Descending Into Class Struggle
A storm had thrown the Mayflower well off course, to the uninhabited west coast of the Cape Cod Bay. The Pilgrims had free rein in choosing how to structure their lives together in the New World.
Their compact with one another — to which all subscribed — was to abide by the will of the majority as long as each had a say in voting on the Plantation’s laws. Their individual acceptances of majority will was facilitated by the recognition that all were in the same “boat”: There was no social or economic stratification among the Pilgrims. There was no wealth to fight over.
Fast forward almost 300 years. The United States had become the most powerful and richest nation in the world. It had evolved into a society where the distribution of income had become highly skewed. The top 1 percent of all income-earners accounted for almost 20 percent of all income earned: concomitantly, lower- and middle-income classes were finding the going ever tougher.
Class struggle — long a scourge of any democracy — has moved front and center in public policy debates.
Class warfare was far less fractious in the past because past administrations were able to address needs of all income groups simultaneously. President Reagan substantially cut taxes without reducing the safety net. President George H.W. Bush cut taxes substantially while increasing Medicare and Medicaid coverage.
Importantly, both did so by using America’s credit card to partially fund government operations. The consequence of this continued deficit spending has been the steady rise in U.S. indebtedness.
We can no longer have it both ways. At this point, America has effectively reached its credit limit. Although we probably cannot afford to end government deficit spending immediately, we must come to grips with the disconnect between tax collections and government expenditures.
The differences between the long-term solutions proposed by the Republican-controlled House of Representatives and President Obama could not be starker.
The first calls for substantial additional tax cuts along with substantial caps on government contributions to Medicaid and Medicare. That would unravel if not dismember both programs. The Obama plan calls for increased taxes on the wealthiest Americans and a reduction in corporate tax breaks to maintain a leaner version of the status quo.
Our democracy is thus faced with making fundamental choices regarding what we stand for as a nation. Unlike the past, there will be real winners and losers in the current debate.
Those who cling to a relatively flat tax rate may be faced with absorbing substantially higher tax burdens. Those who believe in a central role for government in ensuring a social safety net may be faced with substantial reductions in government support. Something and someone has to give.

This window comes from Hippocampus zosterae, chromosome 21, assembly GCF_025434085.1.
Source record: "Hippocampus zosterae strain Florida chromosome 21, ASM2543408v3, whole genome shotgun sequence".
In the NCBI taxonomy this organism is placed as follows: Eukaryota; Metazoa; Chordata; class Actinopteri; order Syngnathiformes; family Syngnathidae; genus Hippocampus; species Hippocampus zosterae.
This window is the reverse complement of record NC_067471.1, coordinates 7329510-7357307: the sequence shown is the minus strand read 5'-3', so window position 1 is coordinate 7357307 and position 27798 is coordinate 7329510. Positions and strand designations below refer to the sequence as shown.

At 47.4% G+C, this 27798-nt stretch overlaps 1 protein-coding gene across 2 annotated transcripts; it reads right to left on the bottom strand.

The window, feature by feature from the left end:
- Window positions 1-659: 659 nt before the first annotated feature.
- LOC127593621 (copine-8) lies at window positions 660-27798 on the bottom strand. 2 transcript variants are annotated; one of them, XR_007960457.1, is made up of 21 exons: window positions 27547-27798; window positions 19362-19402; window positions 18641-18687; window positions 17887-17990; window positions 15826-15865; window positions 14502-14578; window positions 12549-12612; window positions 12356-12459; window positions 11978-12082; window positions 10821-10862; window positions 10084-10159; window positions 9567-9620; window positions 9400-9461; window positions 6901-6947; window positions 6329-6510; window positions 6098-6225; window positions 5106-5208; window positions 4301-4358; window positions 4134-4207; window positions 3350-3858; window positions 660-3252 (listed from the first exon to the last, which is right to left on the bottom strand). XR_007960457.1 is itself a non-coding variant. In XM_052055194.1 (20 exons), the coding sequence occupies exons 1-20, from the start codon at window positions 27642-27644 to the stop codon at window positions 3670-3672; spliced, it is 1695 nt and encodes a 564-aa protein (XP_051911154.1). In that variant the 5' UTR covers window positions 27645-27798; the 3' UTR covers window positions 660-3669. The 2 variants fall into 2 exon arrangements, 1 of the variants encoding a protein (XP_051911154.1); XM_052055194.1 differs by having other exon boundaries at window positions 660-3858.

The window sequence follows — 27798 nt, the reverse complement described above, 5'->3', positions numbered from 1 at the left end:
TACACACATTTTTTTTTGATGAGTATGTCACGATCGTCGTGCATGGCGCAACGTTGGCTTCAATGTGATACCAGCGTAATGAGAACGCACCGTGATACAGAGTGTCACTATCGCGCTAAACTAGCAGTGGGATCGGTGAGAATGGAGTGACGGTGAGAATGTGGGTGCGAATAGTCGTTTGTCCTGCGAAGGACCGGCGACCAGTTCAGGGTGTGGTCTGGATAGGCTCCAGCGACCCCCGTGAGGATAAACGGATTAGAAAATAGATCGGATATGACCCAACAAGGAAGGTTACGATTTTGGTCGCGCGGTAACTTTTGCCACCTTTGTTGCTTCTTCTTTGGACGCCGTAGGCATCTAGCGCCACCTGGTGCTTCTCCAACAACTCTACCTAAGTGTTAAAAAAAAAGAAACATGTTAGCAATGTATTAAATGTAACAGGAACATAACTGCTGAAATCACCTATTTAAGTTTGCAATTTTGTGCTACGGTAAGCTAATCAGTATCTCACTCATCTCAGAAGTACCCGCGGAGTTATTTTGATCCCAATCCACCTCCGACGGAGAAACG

Harsh choices require all of us to heed President Obama’s plea for an end to the vitriolic animosity that has become part and parcel of our national debate. The health of our democracy will depend, in no small measure, on the ability of the political “winners” to be sensitive to the deep-seated values held by the “losers.”
By analogy, those factions that do not get their way in public policy debates must accept that such losses are a natural outcome of the democratic process.
In our democracy, all citizens are equally entitled to their view of the proper role for government. This fundamental legitimacy should not be denigrated, no matter how “irrational” or “irresponsible” their views may appear to others.
Politicians espousing programs that go against one’s personal views are not “misguided” or a “threat to the country.” They are honestly representing the views of a portion of the electorate.
Failure to acknowledge the legitimacy of differing views threatens the vitality of a democracy that started some 300 years ago when 102 men and women combined to form a government based on the shared recognition that each individual owed his or her allegiance to those decisions that were agreed upon by the majority.
A tenacious clash of values is part and parcel of the democratic process, but so too is the recognition that everyone is entitled to an equal say in the matter. Democracies are sustained not by policy outcomes, but by the process by which these outcomes are reached.
Paul Ericson teaches social studies at Pinecrest High School. He previously served with the U.S. Army and the Central Intelligence Agency.
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